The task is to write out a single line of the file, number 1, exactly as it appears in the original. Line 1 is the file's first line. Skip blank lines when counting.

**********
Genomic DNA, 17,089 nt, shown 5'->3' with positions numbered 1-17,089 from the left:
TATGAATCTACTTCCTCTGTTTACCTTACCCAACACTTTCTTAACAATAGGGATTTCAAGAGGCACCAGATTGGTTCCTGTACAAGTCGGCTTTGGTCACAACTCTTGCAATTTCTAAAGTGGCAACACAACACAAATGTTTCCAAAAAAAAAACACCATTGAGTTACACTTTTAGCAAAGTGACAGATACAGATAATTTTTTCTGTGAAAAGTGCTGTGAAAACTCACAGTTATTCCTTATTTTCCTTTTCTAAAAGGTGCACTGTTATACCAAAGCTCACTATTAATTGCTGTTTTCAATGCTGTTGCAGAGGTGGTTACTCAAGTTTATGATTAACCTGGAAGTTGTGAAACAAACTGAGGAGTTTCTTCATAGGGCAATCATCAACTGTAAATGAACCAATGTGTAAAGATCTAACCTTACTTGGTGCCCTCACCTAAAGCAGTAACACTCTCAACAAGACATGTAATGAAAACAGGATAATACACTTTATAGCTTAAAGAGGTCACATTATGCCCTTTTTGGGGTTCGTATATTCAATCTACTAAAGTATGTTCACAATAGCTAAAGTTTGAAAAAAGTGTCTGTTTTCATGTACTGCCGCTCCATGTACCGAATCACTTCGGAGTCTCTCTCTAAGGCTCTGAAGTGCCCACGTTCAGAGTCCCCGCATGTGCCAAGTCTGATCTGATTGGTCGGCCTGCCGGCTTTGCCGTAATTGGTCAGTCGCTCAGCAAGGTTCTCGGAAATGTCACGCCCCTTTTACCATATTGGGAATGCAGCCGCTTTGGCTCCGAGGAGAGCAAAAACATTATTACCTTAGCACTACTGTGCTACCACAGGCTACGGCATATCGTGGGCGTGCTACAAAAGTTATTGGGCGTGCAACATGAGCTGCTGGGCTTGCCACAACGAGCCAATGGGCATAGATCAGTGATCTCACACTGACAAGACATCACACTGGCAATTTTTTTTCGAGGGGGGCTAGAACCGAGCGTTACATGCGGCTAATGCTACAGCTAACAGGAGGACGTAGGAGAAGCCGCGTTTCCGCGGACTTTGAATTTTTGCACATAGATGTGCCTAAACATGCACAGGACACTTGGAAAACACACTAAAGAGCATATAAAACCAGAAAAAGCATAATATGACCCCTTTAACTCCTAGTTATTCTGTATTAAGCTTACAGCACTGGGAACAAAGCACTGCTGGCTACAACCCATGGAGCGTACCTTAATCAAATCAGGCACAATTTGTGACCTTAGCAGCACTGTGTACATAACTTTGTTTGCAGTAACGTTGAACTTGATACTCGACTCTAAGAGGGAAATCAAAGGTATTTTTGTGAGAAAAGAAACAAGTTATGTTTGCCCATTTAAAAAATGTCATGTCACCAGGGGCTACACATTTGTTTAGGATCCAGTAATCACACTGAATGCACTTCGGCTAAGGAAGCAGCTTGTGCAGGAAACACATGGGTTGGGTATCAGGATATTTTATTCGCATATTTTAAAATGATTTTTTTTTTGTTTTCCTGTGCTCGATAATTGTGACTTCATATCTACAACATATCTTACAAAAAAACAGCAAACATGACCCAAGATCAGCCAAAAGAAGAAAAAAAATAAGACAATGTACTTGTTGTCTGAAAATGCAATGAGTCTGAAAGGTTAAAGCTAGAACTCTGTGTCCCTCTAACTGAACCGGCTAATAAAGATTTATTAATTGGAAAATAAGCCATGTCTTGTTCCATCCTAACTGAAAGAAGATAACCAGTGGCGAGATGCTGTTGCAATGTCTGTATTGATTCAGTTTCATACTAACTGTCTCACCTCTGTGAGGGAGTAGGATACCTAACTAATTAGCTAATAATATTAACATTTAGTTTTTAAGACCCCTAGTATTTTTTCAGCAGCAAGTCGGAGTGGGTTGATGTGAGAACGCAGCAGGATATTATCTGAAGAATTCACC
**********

Genomic DNA, 17,089 nt, shown 5'->3' with positions numbered 1-17,089 from the left: